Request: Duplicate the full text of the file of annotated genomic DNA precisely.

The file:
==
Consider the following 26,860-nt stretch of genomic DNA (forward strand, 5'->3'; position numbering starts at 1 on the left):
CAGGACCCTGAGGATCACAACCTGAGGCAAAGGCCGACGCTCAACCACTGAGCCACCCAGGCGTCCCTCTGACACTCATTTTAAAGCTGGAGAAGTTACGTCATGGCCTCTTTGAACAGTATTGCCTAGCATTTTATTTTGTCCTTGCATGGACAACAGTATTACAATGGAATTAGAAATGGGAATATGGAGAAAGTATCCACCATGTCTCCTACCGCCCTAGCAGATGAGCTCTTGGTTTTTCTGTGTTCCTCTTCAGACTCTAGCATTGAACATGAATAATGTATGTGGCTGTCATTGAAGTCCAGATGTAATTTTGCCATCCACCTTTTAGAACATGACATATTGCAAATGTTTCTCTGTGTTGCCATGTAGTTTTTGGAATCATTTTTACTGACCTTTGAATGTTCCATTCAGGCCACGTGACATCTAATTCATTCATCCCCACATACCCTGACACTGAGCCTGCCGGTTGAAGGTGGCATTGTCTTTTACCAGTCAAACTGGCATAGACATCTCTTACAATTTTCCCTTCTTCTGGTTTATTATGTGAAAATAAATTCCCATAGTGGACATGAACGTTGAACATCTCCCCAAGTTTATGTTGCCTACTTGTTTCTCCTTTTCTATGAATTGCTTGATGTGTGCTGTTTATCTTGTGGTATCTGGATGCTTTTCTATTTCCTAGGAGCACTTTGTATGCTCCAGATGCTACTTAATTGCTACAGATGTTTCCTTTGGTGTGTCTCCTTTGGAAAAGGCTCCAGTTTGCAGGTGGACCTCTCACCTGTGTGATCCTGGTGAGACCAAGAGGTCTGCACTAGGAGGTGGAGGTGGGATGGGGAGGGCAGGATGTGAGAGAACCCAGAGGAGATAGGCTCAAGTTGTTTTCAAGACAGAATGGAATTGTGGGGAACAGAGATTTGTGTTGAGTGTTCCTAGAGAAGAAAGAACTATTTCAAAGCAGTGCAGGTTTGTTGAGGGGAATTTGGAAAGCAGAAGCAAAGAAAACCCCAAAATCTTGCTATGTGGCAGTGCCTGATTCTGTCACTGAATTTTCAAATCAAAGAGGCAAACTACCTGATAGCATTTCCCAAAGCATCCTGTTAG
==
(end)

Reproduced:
Consider the following 26,860-nt stretch of genomic DNA (forward strand, 5'->3'; position numbering starts at 1 on the left):
CAGGACCCTGAGGATCACAACCTGAGGCAAAGGCCGACGCTCAACCACTGAGCCACCCAGGCGTCCCTCTGACACTCATTTTAAAGCTGGAGAAGTTACGTCATGGCCTCTTTGAACAGTATTGCCTAGCATTTTATTTTGTCCTTGCATGGACAACAGTATTACAATGGAATTAGAAATGGGAATATGGAGAAAGTATCCACCATGTCTCCTACCGCCCTAGCAGATGAGCTCTTGGTTTTTCTGTGTTCCTCTTCAGACTCTAGCATTGAACATGAATAATGTATGTGGCTGTCATTGAAGTCCAGATGTAATTTTGCCATCCACCTTTTAGAACATGACATATTGCAAATGTTTCTCTGTGTTGCCATGTAGTTTTTGGAATCATTTTTACTGACCTTTGAATGTTCCATTCAGGCCACGTGACATCTAATTCATTCATCCCCACATACCCTGACACTGAGCCTGCCGGTTGAAGGTGGCATTGTCTTTTACCAGTCAAACTGGCATAGACATCTCTTACAATTTTCCCTTCTTCTGGTTTATTATGTGAAAATAAATTCCCATAGTGGACATGAACGTTGAACATCTCCCCAAGTTTATGTTGCCTACTTGTTTCTCCTTTTCTATGAATTGCTTGATGTGTGCTGTTTATCTTGTGGTATCTGGATGCTTTTCTATTTCCTAGGAGCACTTTGTATGCTCCAGATGCTACTTAATTGCTACAGATGTTTCCTTTGGTGTGTCTCCTTTGGAAAAGGCTCCAGTTTGCAGGTGGACCTCTCACCTGTGTGATCCTGGTGAGACCAAGAGGTCTGCACTAGGAGGTGGAGGTGGGATGGGGAGGGCAGGATGTGAGAGAACCCAGAGGAGATAGGCTCAAGTTGTTTTCAAGACAGAATGGAATTGTGGGGAACAGAGATTTGTGTTGAGTGTTCCTAGAGAAGAAAGAACTATTTCAAAGCAGTGCAGGTTTGTTGAGGGGAATTTGGAAAGCAGAAGCAAAGAAAACCCCAAAATCTTGCTATGTGGCAGTGCCTGATTCTGTCACTGAATTTTCAAATCAAAGAGGCAAACTACCTGATAGCATTTCCCAAAGCATCCTGTTAG